Industrial Water Digital Solutions Asia

Fujitsu pins blockchain hopes on industrial water trading

Monday, 29 November 2021

Japanese multinational Fujitsu is hoping that its blockchain solution could help to secure recycled water trading between industrial facilities.

Securing plant-derived water using blockchain

Japanese multinational Fujitsu hopes that its blockchain solution could promote water trading between industrial facilities, including juice concentration facilities, sugar mills and alcohol distilleries.

A partnership with Botanical Water Technologies will see the blockchain water trading platform launch to underpin the exchange of recycled water.

Called the Botanical Water Exchange" (BWX), the ambition is for the system to help secure water trading for industrial plants, covering sales, purchase, delivery and usage of the water.

Water produced from the production of vegetable and fruit juices and the processing of sugarcane is often discarded. The companies are hoping that up to 60 per cent of water produced during sugarcane processing, for example, can be refined, traded and reused between facilities, contributing to a reduction in water loss.

Reducing industrial waste

“Reducing all wastage from industrial processes is a key pillar of a circular economy,” said Terry Paule, CEO at Botanical Water Technologies.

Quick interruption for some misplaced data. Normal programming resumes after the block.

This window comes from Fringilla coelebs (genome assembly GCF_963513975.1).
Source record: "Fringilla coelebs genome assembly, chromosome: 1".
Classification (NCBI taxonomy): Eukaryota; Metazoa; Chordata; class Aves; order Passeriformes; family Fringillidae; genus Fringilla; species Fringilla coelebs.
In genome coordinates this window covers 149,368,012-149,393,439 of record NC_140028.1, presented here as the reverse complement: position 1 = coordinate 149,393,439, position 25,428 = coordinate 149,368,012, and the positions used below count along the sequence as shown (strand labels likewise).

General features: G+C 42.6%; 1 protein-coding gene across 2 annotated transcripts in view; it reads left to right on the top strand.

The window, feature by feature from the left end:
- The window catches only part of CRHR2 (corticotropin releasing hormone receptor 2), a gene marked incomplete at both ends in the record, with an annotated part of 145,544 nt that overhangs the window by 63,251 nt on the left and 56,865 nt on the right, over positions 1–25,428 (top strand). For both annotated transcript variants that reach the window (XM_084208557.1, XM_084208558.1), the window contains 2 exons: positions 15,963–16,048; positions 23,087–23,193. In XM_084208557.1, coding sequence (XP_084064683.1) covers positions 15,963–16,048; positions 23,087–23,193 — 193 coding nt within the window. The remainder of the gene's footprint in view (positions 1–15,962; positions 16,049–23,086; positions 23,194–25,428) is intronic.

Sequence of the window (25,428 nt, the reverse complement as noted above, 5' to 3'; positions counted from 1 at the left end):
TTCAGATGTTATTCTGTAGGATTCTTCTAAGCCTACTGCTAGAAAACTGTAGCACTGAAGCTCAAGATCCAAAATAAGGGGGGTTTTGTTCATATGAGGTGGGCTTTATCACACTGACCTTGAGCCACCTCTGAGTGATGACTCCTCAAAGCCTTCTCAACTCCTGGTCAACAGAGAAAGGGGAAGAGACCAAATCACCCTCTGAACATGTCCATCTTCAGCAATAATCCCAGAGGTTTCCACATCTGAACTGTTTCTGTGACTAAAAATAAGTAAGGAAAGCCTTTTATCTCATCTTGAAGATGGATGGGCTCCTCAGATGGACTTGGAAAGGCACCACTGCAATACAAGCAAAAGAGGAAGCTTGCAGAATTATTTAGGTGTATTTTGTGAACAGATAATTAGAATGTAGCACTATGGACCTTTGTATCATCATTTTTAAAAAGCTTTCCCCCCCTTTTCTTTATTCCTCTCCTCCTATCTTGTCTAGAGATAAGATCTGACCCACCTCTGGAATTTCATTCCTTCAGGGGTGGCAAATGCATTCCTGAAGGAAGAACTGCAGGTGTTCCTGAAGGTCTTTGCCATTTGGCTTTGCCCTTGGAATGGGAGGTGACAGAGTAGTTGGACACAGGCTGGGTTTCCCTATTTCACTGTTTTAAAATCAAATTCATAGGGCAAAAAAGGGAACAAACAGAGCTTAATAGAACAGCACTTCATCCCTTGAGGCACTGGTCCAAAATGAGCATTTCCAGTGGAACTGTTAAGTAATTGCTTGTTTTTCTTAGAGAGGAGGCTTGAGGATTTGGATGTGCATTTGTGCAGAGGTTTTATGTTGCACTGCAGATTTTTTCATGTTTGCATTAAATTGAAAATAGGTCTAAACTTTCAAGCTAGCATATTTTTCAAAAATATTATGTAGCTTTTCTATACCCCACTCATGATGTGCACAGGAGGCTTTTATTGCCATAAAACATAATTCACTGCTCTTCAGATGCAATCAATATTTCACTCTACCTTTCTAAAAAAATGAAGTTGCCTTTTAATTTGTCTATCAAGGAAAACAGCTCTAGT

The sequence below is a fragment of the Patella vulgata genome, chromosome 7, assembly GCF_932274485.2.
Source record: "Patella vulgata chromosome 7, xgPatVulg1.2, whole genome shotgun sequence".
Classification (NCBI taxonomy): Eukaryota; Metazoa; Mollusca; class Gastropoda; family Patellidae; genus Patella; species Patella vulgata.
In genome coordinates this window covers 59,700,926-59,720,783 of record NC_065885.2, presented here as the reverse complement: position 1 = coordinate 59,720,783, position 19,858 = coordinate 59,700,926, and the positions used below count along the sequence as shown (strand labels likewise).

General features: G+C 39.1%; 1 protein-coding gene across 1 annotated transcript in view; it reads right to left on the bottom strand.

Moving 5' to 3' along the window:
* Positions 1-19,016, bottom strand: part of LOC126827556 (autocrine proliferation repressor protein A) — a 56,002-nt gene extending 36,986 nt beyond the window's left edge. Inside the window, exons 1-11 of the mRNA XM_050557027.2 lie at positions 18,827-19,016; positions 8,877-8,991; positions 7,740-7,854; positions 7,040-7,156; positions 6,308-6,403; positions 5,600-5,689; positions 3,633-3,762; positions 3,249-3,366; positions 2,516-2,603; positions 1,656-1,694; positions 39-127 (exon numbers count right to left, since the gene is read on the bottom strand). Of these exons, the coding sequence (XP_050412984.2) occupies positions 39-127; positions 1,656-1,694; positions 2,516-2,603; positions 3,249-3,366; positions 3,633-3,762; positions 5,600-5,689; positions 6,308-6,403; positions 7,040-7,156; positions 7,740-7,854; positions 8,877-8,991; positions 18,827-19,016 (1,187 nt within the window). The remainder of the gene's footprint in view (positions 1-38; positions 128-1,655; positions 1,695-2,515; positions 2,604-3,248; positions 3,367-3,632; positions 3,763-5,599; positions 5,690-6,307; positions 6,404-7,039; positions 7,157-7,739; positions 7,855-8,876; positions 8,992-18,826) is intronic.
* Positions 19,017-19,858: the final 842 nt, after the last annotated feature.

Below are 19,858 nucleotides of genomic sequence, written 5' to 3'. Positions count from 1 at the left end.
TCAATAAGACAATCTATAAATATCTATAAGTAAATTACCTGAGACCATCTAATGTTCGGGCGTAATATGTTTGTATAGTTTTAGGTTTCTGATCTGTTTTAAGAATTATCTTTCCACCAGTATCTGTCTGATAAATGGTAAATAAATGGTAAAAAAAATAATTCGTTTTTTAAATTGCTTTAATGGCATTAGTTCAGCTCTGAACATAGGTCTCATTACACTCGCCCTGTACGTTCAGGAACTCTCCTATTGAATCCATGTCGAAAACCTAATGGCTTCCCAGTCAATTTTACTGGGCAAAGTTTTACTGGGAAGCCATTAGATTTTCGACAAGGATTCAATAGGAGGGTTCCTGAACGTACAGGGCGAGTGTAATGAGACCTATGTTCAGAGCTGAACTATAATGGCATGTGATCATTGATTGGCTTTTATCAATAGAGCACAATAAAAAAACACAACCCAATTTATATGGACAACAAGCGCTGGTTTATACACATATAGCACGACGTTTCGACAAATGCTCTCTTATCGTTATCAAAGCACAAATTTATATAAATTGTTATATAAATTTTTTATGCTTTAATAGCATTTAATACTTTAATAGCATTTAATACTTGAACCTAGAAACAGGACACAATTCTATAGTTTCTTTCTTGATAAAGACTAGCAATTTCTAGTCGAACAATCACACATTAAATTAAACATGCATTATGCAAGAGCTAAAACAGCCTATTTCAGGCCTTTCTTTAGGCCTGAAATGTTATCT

Companies that want to use Botanical Water in their factories can purchase it via the BWX platform from the nearest Botanical Water refinery.

Fujitsu said: “By purchasing “water credits” that can be redeemed on the BWX platform, companies can also donate the same amount of water consumed at their facilities in order to reduce their environmental impact to zero as part of their water positive ESG and corporate compliance programs.”

One example listed is for large water users to offset their usage through the purchase of water credits.

Blockchain and water

Blockchain is, in its basic form, a digital record distributed across the internet and allows two users to conduct a transaction without the need for a third party or central company, such as a bank or PayPal.

One of the main selling points to date on blockchain is that it can provide a 100 per cent secure, verifiable and traceable database or a 'ledger' of transactions.

To date, blockchain uses in water have been limited, but they are growing. For example, the Atlantic DataStream project provided a distributed ledger to provide security for community-based water quality monitoring in Canada.

Furthermore, Dutch water utility, PWN, has been using blockchain to secure smart water meter data.

Meanwhile, IBM claims to have over 400 “blockchain client engagements” with one water project in Africa set for a “blockchain upgrade”.

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